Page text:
• Fires sterilize the soil underneath preventing any vegetation from regrowing for many years.
    • When campers make fires that are too big they often don't burn the coals down to white ash, leaving behind ugly mounds of charred wood.
    • Rocks blackened from use in a fire ring are an eyesore and remain that way for years.
Solution:

  • Where legal use existing fire areas instead of making new ones.
  • Make smaller fires that burn down to white ash.
  • Remove any evidence of your campfire by discretely spreading any leftover charcoals, dismantling rock fire rings, and naturalizing the affected area.
  • Small fires don't need rocks for fire rings if at least a 5 foot radius is cleared of flammable leaf litter or if a fire pan is used.


:thumbsup:
 

Ystranc

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Here you go Lol. :)


  • Campfires can ignite peat or roots under the surface causing a smoldering underground fire.
    • Peat and root fires can smolder uncontrolled for months underground.
    • If conditions are right these fires can spring to the surface a distance away from the original campfire causing a larger forest fire.
    • These fires may burn until a heavy rainfall extinguishes them.

Solution:
fire pan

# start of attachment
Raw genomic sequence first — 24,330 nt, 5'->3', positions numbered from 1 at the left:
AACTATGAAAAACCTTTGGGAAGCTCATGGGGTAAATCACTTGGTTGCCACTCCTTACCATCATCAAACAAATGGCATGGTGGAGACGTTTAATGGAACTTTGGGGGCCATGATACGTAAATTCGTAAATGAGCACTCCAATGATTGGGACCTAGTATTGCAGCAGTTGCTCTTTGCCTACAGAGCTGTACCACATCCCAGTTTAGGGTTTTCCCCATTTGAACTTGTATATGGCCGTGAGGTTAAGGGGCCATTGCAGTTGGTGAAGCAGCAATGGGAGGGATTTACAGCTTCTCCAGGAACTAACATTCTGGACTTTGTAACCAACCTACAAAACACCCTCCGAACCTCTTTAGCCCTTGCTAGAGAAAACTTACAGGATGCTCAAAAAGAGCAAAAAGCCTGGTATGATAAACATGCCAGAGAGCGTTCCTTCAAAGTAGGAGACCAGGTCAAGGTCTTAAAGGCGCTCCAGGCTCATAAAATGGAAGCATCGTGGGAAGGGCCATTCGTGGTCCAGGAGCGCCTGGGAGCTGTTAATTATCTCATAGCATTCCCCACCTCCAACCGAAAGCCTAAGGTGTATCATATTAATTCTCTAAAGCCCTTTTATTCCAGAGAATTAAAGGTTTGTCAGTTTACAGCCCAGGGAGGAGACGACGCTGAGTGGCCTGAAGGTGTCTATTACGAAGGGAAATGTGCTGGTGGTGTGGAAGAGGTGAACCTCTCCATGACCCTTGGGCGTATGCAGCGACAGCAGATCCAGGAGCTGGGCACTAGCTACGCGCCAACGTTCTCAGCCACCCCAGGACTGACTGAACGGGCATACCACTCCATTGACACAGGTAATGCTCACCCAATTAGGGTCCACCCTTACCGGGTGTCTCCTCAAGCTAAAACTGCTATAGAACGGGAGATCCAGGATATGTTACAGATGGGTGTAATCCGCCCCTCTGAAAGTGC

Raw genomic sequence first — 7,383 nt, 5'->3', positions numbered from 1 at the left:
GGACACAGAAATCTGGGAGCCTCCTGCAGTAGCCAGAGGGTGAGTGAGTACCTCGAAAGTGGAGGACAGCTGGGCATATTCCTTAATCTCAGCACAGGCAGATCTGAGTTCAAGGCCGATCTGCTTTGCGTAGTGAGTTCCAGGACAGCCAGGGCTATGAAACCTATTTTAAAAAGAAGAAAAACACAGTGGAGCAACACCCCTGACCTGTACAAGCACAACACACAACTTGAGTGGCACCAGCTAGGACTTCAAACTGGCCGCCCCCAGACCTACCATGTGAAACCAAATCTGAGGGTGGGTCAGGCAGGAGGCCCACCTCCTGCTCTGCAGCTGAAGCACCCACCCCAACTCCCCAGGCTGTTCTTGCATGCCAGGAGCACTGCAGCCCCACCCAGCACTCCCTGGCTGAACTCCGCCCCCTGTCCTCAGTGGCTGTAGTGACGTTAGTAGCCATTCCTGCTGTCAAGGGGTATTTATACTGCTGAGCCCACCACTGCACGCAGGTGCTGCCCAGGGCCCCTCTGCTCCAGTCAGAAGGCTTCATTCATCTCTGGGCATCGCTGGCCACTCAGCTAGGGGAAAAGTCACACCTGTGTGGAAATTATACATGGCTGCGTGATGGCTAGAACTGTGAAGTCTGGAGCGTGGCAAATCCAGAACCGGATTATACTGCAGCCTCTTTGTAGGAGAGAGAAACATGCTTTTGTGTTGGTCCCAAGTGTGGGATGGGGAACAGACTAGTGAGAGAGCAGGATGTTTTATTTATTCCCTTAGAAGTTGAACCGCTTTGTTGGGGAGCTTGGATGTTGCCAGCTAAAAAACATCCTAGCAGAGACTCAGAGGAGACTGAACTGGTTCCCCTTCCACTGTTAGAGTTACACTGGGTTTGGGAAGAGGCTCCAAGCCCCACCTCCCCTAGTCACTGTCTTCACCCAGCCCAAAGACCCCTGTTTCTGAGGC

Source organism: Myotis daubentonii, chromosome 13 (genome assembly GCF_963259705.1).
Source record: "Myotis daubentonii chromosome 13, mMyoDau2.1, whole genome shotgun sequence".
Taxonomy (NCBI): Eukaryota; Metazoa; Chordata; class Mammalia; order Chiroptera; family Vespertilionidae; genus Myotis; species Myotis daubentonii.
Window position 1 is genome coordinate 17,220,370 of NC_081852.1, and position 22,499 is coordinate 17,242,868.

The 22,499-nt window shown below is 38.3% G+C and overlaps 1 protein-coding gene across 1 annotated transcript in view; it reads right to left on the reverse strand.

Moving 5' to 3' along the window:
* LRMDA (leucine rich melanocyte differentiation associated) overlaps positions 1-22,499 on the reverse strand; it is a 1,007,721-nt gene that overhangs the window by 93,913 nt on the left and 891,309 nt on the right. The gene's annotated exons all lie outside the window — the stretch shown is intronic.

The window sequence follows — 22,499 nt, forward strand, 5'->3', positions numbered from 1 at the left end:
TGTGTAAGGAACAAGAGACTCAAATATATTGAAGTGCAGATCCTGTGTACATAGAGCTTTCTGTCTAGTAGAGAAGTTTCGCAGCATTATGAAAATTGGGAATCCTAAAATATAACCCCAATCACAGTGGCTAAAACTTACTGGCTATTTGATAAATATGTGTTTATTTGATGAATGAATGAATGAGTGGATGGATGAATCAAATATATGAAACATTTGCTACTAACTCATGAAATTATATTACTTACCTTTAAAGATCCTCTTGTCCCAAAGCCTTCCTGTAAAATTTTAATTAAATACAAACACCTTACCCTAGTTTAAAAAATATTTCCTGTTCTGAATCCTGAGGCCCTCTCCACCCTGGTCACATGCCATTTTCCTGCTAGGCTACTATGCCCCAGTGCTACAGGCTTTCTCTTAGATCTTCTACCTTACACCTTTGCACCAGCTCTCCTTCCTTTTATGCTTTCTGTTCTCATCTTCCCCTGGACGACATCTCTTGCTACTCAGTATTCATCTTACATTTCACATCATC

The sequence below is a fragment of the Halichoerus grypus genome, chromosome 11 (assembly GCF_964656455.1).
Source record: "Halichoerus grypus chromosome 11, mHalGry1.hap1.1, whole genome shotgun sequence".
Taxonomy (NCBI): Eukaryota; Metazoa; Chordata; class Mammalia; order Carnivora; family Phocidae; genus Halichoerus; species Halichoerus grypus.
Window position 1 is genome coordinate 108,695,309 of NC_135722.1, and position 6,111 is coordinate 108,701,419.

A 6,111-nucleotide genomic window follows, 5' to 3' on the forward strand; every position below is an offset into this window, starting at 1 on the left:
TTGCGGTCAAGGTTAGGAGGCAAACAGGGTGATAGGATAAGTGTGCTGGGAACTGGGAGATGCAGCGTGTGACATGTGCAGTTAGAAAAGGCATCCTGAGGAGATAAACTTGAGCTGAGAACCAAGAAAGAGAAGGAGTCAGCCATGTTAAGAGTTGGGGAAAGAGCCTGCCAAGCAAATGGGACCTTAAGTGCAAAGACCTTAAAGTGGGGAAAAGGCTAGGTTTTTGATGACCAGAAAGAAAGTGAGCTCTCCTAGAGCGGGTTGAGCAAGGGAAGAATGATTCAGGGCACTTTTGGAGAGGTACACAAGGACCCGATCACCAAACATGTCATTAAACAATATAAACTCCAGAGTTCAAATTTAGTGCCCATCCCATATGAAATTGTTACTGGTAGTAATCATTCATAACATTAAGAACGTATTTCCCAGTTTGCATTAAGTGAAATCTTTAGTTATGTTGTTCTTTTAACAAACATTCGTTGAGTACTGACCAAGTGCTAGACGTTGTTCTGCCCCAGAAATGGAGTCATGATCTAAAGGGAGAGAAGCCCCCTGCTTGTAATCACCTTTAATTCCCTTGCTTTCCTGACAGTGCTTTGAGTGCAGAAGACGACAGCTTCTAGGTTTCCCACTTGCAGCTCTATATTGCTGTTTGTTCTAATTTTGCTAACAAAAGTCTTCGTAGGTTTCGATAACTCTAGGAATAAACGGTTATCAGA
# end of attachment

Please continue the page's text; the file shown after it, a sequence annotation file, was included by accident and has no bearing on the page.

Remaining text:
• Skip the campfire in areas that may have peat deposits.
  • Avoid building a fire directly on top of tree root systems.
  • Make sure fires are completely out by dousing them with plenty of water.
  • Use a backpacking fire pan.

  • Campfires leave behind unsightly fire scars and blackened rocks.
    • Fires sterilize the soil underneath preventing any vegetation from regrowing for many years.
    • When campers make fires that are too big they often don't burn the coals down to white ash, leaving behind ugly mounds of charred wood.
    • Rocks blackened from use in a fire ring are an eyesore and remain that way for years.
Solution:

  • Where legal use existing fire areas instead of making new ones.
  • Make smaller fires that burn down to white ash.
  • Remove any evidence of your campfire by discretely spreading any leftover charcoals, dismantling rock fire rings, and naturalizing the affected area.
  • Small fires don't need rocks for fire rings if at least a 5 foot radius is cleared of flammable leaf litter or if a fire pan is used.


:thumbsup:
All sound advice, there have been plenty of wildfires caused by disposable BBQs and poorly sited camp fires in sensitive areas during the last 12 months of lockdown...the common factors are usually carelessness and inexperience.
Making sure that a fire is kept small, isn't left unattended and is fully extinguished when finished with (the ground cleared and cold to the touch) should mean that there aren't any issues.
A lot of camp sites are used repeatedly, we often assume that we are the only person that uses a certain spot but in reality good camping sites are at a premium. No one wants to turn up and see rubbish or wanton damage at a favourite camp site so removing all trace as Lol did and Bill's post suggested is an important courtesy to everyone who uses that place.